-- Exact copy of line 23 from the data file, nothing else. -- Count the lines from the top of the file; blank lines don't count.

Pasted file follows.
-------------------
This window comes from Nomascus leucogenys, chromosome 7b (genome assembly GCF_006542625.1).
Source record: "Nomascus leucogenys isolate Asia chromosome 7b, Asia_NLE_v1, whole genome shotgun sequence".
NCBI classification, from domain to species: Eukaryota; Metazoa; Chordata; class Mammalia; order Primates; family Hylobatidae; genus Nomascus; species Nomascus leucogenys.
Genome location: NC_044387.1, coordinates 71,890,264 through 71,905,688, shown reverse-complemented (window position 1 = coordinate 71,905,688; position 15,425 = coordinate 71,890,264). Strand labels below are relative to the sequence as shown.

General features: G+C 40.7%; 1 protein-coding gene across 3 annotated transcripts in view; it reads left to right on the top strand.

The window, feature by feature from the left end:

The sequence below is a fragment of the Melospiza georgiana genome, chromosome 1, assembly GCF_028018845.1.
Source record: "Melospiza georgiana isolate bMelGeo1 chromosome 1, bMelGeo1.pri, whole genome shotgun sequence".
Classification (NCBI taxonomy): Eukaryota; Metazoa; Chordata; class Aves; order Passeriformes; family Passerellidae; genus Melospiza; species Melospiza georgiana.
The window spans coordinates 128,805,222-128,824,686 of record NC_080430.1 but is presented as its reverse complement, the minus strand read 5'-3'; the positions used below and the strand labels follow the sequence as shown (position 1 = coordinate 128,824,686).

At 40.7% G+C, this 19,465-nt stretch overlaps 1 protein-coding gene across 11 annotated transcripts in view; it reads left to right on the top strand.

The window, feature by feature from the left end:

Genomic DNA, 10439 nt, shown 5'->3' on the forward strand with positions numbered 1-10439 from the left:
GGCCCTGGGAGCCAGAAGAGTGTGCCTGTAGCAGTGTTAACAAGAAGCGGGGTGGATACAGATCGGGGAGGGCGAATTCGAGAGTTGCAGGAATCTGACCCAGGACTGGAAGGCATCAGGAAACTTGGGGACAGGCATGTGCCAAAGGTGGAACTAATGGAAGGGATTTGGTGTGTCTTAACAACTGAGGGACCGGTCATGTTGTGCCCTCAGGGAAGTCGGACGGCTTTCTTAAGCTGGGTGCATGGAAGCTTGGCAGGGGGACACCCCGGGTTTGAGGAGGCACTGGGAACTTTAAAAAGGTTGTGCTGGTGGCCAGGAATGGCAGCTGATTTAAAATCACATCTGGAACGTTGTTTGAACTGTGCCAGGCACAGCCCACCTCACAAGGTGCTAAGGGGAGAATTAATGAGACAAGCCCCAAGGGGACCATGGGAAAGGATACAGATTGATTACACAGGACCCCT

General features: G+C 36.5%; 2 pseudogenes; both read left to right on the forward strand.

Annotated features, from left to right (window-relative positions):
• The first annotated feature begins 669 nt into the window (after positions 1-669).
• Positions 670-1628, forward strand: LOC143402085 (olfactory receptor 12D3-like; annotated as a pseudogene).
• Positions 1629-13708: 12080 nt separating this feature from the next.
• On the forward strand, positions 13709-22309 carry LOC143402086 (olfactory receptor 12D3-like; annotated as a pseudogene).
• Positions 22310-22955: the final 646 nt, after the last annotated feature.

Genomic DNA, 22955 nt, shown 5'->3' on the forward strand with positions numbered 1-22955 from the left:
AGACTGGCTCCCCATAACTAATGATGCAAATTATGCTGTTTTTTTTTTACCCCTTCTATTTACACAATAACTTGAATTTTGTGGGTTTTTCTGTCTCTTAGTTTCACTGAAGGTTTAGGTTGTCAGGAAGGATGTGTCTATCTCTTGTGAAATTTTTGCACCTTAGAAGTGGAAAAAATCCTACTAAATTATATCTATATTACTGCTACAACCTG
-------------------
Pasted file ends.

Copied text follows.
AGACTGGCTCCCCATAACTAATGATGCAAATTATGCTGTTTTTTTTTTACCCCTTCTATTTACACAATAACTTGAATTTTGTGGGTTTTTCTGTCTCTTAGTTTCACTGAAGGTTTAGGTTGTCAGGAAGGATGTGTCTATCTCTTGTGAAATTTTTGCACCTTAGAAGTGGAAAAAATCCTACTAAATTATATCTATATTACTGCTACAACCTG